The Supreme Court handed down both of the big patent cases today, smacking the Federal Circuit down in each of them. Here is the court’s 9-0 decision in Teleflex that “The Federal Circuit addressed the obviousness question in a narrow, rigid manner that is inconsistent with §103 and this Court’s precedents.” And here is the court’s 7-1 holding in Microsoft v. AT&T that “A copy of Windows, not Windows in the abstract, qualifies as a“component” under §271(f).”
As I predicted, the court did not take the opportunity to rule that software is unpatentable. However, in footnote 13, the majority carefully reserved judgment on whether software could be a component of a patented invention:
We need not address whether software in the abstract, or any other intangible, can ever be a component under §271(f). If an intangible method or process, for instance, qualifies as a “patented invention”under §271(f) (a question as to which we express no opinion), the combinable components of that invention might be intangible as well. The invention before us, however, AT&T’s speech-processing computer, is a tangible thing.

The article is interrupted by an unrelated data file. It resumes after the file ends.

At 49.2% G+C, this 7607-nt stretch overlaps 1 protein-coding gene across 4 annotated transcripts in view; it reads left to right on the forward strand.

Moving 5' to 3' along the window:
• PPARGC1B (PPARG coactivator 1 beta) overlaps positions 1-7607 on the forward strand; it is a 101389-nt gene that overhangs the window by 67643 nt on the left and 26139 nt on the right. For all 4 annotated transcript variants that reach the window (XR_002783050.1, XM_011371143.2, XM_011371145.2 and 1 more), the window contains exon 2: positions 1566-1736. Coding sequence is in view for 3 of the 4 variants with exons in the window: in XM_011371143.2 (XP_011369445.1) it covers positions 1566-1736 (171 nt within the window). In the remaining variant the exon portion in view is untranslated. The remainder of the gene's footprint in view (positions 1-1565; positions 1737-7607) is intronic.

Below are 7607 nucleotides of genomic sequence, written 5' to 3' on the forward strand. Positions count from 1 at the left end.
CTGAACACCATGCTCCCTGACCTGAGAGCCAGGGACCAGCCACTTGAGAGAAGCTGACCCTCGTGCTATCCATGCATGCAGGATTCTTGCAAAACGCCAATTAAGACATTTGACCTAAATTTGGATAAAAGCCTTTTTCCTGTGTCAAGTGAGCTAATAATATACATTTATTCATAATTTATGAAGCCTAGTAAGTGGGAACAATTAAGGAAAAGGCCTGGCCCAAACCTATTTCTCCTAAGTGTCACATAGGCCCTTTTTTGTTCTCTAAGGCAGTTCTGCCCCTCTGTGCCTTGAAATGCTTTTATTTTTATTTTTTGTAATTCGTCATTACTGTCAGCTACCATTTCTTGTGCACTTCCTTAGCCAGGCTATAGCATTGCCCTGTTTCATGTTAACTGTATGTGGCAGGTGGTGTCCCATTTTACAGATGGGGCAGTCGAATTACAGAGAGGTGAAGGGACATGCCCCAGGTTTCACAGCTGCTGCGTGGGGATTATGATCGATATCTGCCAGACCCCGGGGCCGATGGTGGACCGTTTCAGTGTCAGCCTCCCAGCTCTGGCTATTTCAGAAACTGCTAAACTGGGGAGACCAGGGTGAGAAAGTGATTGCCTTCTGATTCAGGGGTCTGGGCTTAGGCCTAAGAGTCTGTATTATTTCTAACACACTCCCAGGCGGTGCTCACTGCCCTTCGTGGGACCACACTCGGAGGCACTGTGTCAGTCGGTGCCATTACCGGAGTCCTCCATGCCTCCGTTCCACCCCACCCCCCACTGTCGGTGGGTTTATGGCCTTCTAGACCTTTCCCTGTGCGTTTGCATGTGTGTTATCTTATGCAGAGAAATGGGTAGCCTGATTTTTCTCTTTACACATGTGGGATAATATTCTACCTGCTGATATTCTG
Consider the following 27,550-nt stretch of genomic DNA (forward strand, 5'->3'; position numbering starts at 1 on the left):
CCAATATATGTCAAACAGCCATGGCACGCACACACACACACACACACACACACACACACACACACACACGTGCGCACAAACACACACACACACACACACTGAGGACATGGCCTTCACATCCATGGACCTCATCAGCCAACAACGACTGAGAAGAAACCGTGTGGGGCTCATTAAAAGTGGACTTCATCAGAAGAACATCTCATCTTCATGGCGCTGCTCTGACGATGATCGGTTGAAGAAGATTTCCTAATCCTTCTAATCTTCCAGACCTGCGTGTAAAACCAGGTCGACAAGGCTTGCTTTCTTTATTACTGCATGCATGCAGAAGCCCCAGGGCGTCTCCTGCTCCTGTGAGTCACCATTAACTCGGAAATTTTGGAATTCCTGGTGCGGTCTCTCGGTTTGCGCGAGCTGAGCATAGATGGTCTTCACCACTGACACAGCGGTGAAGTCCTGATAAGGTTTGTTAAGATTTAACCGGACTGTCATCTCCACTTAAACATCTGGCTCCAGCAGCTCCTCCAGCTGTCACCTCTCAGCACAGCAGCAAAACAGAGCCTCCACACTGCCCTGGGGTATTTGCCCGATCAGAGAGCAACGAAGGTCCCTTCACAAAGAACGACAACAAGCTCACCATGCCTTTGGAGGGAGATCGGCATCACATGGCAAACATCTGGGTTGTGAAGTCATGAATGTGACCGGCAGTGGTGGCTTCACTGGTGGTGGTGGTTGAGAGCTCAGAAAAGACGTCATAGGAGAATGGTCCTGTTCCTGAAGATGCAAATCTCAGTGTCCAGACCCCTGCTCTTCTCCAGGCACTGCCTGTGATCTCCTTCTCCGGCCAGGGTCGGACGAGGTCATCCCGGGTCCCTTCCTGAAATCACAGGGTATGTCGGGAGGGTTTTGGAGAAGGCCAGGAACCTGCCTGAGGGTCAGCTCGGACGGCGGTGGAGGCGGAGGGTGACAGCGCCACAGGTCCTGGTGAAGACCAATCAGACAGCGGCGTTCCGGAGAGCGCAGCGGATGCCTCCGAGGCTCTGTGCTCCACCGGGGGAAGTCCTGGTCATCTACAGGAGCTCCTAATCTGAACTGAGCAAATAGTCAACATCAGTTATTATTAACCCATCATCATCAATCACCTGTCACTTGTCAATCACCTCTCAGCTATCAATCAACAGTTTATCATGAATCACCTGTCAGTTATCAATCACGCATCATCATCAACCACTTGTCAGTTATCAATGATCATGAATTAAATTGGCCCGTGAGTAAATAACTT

This suggests that the court may be leaving the door open to a direct challenge to the patentability of software in a future case.
Update: Having read the decision more carefully, I think the above isn’t quite right. Footnote 13 was discussing whether software could be a component of an invention for purposes of §271(f), which is a separate question from whether software can be patentable subject matter in the first place. Software could theoretically be patentable in general but not a component of an invention for purposes of §271(f).